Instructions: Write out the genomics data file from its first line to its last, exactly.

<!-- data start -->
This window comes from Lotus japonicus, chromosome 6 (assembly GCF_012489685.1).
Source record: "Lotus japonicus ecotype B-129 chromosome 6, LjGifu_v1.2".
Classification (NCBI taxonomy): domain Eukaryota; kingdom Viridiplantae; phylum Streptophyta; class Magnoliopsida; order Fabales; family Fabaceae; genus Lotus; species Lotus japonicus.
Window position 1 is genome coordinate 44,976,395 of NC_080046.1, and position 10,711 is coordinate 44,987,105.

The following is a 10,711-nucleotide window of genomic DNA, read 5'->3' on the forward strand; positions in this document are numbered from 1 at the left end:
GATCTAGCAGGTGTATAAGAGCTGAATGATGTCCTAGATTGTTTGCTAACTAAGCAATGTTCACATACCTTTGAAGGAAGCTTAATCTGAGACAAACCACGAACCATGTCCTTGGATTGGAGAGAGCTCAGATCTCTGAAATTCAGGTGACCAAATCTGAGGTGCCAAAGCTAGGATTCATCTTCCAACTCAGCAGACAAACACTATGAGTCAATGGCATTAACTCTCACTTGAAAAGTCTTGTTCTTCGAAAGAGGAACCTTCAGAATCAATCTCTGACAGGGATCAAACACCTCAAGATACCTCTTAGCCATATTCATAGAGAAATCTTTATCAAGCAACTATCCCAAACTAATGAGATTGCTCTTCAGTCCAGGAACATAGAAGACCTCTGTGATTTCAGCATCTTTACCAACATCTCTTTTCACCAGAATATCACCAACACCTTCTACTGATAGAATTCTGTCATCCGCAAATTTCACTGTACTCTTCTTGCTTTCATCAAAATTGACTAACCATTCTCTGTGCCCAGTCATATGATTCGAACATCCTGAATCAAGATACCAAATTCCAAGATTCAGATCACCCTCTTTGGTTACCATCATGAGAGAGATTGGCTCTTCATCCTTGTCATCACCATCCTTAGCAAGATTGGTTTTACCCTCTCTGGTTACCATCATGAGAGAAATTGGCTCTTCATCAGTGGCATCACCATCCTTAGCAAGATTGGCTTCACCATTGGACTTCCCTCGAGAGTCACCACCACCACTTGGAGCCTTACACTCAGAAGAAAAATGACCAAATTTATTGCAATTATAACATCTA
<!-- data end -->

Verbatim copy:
This window comes from Lotus japonicus, chromosome 6 (assembly GCF_012489685.1).
Source record: "Lotus japonicus ecotype B-129 chromosome 6, LjGifu_v1.2".
Classification (NCBI taxonomy): domain Eukaryota; kingdom Viridiplantae; phylum Streptophyta; class Magnoliopsida; order Fabales; family Fabaceae; genus Lotus; species Lotus japonicus.
Window position 1 is genome coordinate 44,976,395 of NC_080046.1, and position 10,711 is coordinate 44,987,105.

The following is a 10,711-nucleotide window of genomic DNA, read 5'->3' on the forward strand; positions in this document are numbered from 1 at the left end:
GATCTAGCAGGTGTATAAGAGCTGAATGATGTCCTAGATTGTTTGCTAACTAAGCAATGTTCACATACCTTTGAAGGAAGCTTAATCTGAGACAAACCACGAACCATGTCCTTGGATTGGAGAGAGCTCAGATCTCTGAAATTCAGGTGACCAAATCTGAGGTGCCAAAGCTAGGATTCATCTTCCAACTCAGCAGACAAACACTATGAGTCAATGGCATTAACTCTCACTTGAAAAGTCTTGTTCTTCGAAAGAGGAACCTTCAGAATCAATCTCTGACAGGGATCAAACACCTCAAGATACCTCTTAGCCATATTCATAGAGAAATCTTTATCAAGCAACTATCCCAAACTAATGAGATTGCTCTTCAGTCCAGGAACATAGAAGACCTCTGTGATTTCAGCATCTTTACCAACATCTCTTTTCACCAGAATATCACCAACACCTTCTACTGATAGAATTCTGTCATCCGCAAATTTCACTGTACTCTTCTTGCTTTCATCAAAATTGACTAACCATTCTCTGTGCCCAGTCATATGATTCGAACATCCTGAATCAAGATACCAAATTCCAAGATTCAGATCACCCTCTTTGGTTACCATCATGAGAGAGATTGGCTCTTCATCCTTGTCATCACCATCCTTAGCAAGATTGGTTTTACCCTCTCTGGTTACCATCATGAGAGAAATTGGCTCTTCATCAGTGGCATCACCATCCTTAGCAAGATTGGCTTCACCATTGGACTTCCCTCGAGAGTCACCACCACCACTTGGAGCCTTACACTCAGAAGAAAAATGACCAAATTTATTGCAATTATAACATCTA